Monday, August 10, 2009

Darkly Dreaming Dexter

Darkly Dreaming Dexter

Darkly Dreaming Dexter / Jeff Lindsay
New York : Vintage Crime/Black Lizard, 2006
168 p.

Meet Dexter Morgan, a polite wolf in sheep’s clothing. He’s handsome and charming, but something in his past has made him abide by a different set of rules. He’s a serial killer whose one golden rule makes him immensely likeable: he only kills bad people. And his job as a blood splatter expert for the Miami police department puts him in the perfect position to identify his victims. But when a series of brutal murders bearing a striking similarity to his own style start turning up, Dexter is caught between being flattered and being frightened -- of himself or some other fiend.

So obviously I only read this book because I recently watched the first season of Dexter and totally fell in love with it. Considering the character has the potential for astronomical heights of literary complexity that I assumed couldn't be captured in a television show (though it captured a lot), I thought the book would definitely be worth reading: challenging, upsetting, and entertaining, giving the character even more depth for when I watch Season Two.

Yeah um so ok guys, it's not.

Darkly Dreaming Dexter closely follows the plot of the television show.... actually, let me not mislead you: The show follows the book fairly closely until about the last third (of the book.) Basically Dexter is a seriously disturbed, anti-social serial killer who, through the tutelage of his father, has managed to find a way to "fake it" such that he lives a relatively normal life with a job, a girlfriend, and a tendency to bind bad people to a table and chop them into pieces. Y'know, guy stuff. But one day a serial killer enters the scene who leaves no blood in or around his victims, and it eventually comes out that he knows Dexter's secret and is toying with him. The story is largely a mystery, so I'll stop summarizing there. Other key players include his sister, a Miami cop who wants to make detective; the incompetent detective in charge of the case, LaGuerta; and... that's it. There aren't many characters in this book.... oh, unless you count the "Dark Passenger."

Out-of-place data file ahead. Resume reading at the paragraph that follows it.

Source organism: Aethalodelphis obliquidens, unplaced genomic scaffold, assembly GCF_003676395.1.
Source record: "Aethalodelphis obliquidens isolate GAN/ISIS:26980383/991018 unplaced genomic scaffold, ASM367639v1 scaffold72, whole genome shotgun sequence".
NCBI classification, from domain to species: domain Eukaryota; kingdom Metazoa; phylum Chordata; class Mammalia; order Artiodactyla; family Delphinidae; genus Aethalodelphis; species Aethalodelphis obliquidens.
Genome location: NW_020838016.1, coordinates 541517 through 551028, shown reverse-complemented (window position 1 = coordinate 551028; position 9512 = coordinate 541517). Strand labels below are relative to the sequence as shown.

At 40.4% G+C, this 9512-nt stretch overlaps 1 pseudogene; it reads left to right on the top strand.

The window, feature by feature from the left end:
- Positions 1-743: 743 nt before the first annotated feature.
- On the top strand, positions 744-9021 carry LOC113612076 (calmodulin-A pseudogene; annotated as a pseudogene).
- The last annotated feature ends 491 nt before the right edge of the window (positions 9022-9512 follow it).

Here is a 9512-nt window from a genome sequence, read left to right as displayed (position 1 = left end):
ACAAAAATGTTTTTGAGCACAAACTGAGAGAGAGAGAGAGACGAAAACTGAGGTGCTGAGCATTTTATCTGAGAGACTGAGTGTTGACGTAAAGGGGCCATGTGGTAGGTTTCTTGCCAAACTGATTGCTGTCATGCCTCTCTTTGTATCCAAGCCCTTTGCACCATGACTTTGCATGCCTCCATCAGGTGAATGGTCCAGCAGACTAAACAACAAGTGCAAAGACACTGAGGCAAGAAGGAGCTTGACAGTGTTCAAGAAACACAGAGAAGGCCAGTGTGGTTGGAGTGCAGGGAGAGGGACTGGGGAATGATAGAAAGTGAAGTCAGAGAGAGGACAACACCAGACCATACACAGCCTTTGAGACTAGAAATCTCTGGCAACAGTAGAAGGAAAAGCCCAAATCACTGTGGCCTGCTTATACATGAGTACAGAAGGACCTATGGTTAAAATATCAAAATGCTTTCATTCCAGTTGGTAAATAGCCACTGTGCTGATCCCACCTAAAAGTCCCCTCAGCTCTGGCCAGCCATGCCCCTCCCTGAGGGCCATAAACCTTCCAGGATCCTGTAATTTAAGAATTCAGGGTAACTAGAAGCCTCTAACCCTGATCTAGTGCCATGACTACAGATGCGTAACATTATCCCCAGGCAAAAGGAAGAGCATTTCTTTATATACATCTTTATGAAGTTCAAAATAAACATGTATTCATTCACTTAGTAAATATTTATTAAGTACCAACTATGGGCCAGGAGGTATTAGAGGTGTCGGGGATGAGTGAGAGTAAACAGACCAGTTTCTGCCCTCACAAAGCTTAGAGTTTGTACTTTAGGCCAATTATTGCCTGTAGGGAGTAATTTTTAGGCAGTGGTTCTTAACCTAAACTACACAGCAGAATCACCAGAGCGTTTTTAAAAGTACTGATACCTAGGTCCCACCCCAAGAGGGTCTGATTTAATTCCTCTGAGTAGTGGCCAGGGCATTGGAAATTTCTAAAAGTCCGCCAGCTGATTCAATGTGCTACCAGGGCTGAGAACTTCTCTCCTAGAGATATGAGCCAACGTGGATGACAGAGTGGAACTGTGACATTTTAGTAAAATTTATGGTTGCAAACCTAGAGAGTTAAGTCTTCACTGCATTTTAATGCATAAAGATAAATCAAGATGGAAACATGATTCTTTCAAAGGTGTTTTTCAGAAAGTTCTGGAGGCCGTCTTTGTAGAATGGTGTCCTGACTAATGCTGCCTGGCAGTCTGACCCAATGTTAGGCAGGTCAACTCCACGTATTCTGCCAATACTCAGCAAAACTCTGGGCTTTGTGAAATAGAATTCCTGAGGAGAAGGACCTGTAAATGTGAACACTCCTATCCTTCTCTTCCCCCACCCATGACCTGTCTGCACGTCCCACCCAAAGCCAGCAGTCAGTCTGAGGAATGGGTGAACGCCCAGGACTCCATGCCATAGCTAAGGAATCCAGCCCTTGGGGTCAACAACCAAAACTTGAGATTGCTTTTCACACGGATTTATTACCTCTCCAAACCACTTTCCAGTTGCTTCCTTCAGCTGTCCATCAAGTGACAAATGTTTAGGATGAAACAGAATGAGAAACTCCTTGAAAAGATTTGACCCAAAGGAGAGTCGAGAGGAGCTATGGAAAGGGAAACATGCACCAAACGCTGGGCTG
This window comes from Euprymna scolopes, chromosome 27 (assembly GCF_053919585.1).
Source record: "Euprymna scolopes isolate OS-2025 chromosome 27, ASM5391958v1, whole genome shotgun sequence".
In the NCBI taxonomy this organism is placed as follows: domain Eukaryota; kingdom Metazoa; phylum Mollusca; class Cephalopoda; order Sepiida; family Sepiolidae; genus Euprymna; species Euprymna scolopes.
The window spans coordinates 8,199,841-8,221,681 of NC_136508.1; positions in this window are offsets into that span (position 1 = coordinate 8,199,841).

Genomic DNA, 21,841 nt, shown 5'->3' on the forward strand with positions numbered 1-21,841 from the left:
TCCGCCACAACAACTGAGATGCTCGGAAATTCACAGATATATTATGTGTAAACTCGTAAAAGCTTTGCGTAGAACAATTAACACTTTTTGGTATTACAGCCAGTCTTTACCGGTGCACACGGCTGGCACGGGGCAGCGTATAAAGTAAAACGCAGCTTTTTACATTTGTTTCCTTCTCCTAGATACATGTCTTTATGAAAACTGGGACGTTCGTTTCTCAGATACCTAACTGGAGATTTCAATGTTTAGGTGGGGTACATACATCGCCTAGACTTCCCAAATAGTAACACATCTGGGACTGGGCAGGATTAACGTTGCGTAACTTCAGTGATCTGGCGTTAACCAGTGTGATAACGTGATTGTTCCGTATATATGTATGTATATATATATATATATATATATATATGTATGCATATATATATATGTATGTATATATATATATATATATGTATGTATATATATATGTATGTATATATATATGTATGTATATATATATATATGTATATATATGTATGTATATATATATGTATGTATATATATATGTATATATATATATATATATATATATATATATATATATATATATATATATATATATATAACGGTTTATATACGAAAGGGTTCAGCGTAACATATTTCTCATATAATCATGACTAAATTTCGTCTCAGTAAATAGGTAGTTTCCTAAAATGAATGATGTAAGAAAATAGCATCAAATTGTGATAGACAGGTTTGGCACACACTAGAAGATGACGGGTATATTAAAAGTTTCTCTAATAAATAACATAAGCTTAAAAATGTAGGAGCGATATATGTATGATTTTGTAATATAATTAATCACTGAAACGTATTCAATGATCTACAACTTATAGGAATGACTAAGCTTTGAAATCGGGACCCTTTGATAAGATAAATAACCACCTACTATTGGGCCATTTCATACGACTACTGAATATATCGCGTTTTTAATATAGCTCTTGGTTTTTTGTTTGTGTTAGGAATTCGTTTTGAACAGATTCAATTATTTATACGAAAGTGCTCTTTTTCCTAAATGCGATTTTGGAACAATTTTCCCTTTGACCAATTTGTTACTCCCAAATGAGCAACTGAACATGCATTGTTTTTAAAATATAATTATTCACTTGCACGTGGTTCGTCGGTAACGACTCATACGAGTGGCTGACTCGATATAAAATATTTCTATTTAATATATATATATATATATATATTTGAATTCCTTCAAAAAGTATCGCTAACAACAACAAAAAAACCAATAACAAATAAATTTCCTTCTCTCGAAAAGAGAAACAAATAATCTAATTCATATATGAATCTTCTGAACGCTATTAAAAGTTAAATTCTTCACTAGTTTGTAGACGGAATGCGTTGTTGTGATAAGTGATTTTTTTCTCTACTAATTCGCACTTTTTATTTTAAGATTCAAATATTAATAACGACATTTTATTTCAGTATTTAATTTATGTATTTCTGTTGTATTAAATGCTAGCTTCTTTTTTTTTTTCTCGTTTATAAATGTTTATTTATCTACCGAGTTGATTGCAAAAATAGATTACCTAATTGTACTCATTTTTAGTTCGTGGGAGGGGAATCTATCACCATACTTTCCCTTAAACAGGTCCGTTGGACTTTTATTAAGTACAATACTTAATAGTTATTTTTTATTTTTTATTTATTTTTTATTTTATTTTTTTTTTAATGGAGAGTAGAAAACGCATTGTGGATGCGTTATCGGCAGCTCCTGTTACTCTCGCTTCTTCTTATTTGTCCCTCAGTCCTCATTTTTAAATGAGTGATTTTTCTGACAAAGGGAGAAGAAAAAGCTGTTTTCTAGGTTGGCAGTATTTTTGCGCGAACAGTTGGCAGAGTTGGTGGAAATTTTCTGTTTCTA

Let's talk about the Dark Passenger, because he (it?) is part of what made this book so weak. The DP is something that shares Dexter's mind and makes him want to kill. When Dexter gets the urge, during a full moon, eventually the DP takes over his body and makes him do what he does.... or something. It's very unclear, but the problem is that it cheapens Dexter's character into a lame multiple-personality-disorder patient instead of the rich psychotic he could be. Add to that the unrefined writing style, shallow characters, and a detective story solved not by the clever sprinkling and collection of clues but by Dexter's weird psychic ability that tells him all the answers, and you end up with a great story idea with a poor execution.

I don't want you to think I'm a snob or especially a hypocrite for saying "unrefined language" (because I can't write my way out of a paper bag). I don't expect Pulitzer prose from everyone, but Lindsay has a tendency -- to borrow the old favorite -- to tell instead of showing. Dexter is antisocial because the author says so, not because of any evidence. In fact, he's really rather normal if you believe what you see instead of what you're told. And when we get into his head, it's all questions. He's constantly asking himself questions, and half the time we know the answer to them. It's silly.

And don't get me started on how Dexter constantly thinks he's the one who commits the "bad guy's" murders in his sleep. We have definitive evidence that Dexter is NOT at fault during the first half of the book, not to mention the fact that if Dexter WERE responsible, any decent author would make that a twist ending. So Dexter's agonizing over it, and the reader is busy saying "Don't be such a boob!" It's all very frustrating.

So the book is ultimately forgettable. But do check out the show if you haven't seen it. The author did have some great ideas that made it in there.

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